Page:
After yesterday, I don’t think I’ll have anything to say about this year’s self-discrediting Texas Senate. As R.G.
Former Governor Rick Perry’s mantra was that the Texas economy is served best when state lawmakers “don’t spend all the money.” That doesn’t mean Perry was against spending money, and he exploded when one legislative session ended with the Legislature leaving unspent $2.2 billion in general revenue and $4 billion in the Rainy Day Fund. “Generally speaking, it’s not the investments made in the budget that concern me,” Perry told the Austin newspaper. “It’s the charades; it’s the accounting sleights of hand; it’s the budgetary wizardry that gives me pause, especially with the state awash in revenue.”
Some things never change. The House Appropriations Committee this week sent the full House a $210 billion, two-year state budget that looks less like a paragon of fiscal conservatism than it does like a candidate for a reality television show on hoarding. The proposed House budget leaves $2 billion unspent from general revenue and $11.1 billion from the Rainy Day Fund. The budget also includes $4 billion in retained dedicated funds that can be used to certify the budget as balanced.
House leaders today announced they are going to add $800 million to the state’s budget in an effort to settle a school finance lawsuit brought by districts after the state cut $5 billion from education funding in 2011. That would leave $1.2 billion unspent. The yet to be seen House tax plan will whittle this amount down some, but overall this is a budget to make the legislators who ticked off Perry look like pikers.
Meanwhile, the Senate today took up legislation to reduce homeowner property taxes and lower franchise taxes for small businesses. It was a tax cut field day for the Senate’s Republicans, with votes they can carry to the electorate next year. Senators also approved a proposed constitutional amendment to bar the taxation of real estate transfers – that’s a tax that has never been collected. They also eliminated the estate tax, which has not been collected on any death since 2005. Senators also gave a $1.2 million tax break to the industry of boxing, kickboxing and mixed martial arts. Ki-ap! Take that House!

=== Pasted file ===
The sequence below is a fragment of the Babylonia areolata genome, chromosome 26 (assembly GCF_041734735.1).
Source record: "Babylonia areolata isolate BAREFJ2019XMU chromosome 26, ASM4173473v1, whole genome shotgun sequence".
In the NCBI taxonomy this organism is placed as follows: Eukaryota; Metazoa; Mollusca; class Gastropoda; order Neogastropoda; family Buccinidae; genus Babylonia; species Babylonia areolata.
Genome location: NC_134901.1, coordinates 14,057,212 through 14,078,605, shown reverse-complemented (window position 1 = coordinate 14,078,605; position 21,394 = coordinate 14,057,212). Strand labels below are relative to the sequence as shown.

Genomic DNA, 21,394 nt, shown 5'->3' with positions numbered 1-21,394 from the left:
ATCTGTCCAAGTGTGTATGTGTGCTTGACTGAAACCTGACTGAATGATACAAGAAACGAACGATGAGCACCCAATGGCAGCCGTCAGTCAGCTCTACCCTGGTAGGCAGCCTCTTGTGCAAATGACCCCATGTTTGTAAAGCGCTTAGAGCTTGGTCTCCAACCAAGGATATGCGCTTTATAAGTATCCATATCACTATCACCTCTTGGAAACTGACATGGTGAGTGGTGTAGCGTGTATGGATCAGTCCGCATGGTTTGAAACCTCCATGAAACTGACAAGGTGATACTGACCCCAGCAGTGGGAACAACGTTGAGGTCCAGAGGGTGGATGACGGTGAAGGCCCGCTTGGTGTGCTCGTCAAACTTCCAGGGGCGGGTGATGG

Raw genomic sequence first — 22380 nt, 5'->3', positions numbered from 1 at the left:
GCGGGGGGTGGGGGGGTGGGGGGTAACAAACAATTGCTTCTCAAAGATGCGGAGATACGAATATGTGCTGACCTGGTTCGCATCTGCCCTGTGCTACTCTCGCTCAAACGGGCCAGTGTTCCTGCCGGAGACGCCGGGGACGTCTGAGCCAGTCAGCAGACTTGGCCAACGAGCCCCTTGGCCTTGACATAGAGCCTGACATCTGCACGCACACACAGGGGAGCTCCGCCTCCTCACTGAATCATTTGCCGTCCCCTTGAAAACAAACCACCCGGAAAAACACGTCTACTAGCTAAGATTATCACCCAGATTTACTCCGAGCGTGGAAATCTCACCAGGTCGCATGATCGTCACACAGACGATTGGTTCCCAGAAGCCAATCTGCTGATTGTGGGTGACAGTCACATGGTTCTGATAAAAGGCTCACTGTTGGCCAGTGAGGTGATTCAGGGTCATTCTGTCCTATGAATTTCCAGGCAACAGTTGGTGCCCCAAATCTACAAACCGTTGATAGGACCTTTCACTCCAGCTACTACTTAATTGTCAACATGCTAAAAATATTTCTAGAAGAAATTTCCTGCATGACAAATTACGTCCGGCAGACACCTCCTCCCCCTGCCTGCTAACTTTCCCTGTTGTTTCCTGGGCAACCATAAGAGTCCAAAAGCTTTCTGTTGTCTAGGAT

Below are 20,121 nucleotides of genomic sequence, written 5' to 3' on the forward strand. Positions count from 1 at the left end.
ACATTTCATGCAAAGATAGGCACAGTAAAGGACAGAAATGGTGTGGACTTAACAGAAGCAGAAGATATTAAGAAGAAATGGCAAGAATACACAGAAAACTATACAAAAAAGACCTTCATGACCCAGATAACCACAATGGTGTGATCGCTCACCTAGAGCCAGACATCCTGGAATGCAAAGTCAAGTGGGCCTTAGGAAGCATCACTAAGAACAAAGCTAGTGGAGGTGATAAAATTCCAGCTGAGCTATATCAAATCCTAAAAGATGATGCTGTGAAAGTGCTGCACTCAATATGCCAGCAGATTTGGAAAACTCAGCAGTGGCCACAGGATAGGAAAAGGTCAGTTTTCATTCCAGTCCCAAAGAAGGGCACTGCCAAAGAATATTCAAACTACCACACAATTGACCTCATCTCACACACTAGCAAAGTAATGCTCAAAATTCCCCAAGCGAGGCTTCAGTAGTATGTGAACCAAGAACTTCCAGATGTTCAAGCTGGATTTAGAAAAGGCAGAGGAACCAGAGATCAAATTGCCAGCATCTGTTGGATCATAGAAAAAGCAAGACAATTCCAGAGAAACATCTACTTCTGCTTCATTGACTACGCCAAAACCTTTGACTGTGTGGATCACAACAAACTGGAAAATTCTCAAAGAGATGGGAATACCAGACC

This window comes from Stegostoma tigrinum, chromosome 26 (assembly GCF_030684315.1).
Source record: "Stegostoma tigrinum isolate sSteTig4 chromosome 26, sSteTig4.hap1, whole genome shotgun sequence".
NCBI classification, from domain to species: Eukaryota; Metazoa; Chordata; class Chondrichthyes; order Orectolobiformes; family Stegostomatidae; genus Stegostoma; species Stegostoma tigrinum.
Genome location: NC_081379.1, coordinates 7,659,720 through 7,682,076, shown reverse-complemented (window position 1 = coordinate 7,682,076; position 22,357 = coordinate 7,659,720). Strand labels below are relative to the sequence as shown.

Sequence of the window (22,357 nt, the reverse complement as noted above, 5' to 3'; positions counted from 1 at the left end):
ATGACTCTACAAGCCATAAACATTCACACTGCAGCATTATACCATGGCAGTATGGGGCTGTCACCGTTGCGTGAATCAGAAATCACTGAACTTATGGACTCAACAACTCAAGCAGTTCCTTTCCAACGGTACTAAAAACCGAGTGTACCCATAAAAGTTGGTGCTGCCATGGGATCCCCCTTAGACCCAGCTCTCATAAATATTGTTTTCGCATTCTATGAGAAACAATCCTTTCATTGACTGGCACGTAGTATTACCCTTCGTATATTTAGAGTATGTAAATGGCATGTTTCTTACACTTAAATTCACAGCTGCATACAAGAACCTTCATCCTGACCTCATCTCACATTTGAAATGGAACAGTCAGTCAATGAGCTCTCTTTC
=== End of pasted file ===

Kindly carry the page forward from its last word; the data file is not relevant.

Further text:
The Texas path to the Governor’s Mansion or the U.S. Senate for decades has followed two paths: First, be wealthy. Second, win election to a lower state office before running for higher office.
As U.S. Senator Ted Cruz launched his bid for president this week, I was struck by the idea that there is a new third path: the unelected post of Texas solicitor general, an office that did not even exist before 1999.
Cruz’s 2012 victory in the Senate race marked the first time in almost five decades that a Texas politician has won high office without following one of those two traditional paths. College professor John Tower won a special election to the U.S. Senate in 1961, and John Connally jumped from Secretary of the Navy in 1962 to the governor’s office.
The Texas solicitor general argues cases for the state on appeal, including before the 5th Circuit Court of Appeals and the U.S. Supreme Court. That job was Cruz’s from 2003 until he resigned in 2008. So who have been the solicitors general who have followed Ted Cruz in office?
The climate change deniers of Texas can cling to their position if they want, but in the future it may cost the state tens of millions of dollars in lost weather hazard mitigation money from the federal government. The Federal Emergency Management Agency is holding out this money as a carrot, a lure, to get Governor Greg Abbott and other Texas officials to embrace climate change as a reality and plan for it.
FEMA earlier this month released new rules that will require Texas to factor in climate change as it plans for weather disasters such as hurricanes, floods and wildfires. If Texas does not do so after the rules take effect in March 2016, the state stands to lose millions in federal mitigation money. Inside Climate News reported that the new rule will especially impact states with governors who deny the existence of climate change.
Several hundred Christian fundamentalists gathered on the south steps of the Capitol today in a rally that was less about the defense of traditional marriage than about preparing for civil disobedience if, as expected, the U.S. Supreme Court later this year declares bans on same-sex marriage unconstitutional.
Beneath a sweltering sun on the first truly hot day of the year, the preachers who spoke at the rally alluded to the idea that a nation that allows same-sex marriage is one teetering of the edge of a fiery maw. “It’s hot,” said Rick Scarborough of Vision America. “I don’t know if it means we’re closer to the sun or closer to hell.” The Bishop Sterling Lands of the Family Life International fellowship told the crowd “family is a Kingdom priority,” and added, “Satan holds marriage as high a priority as God does.”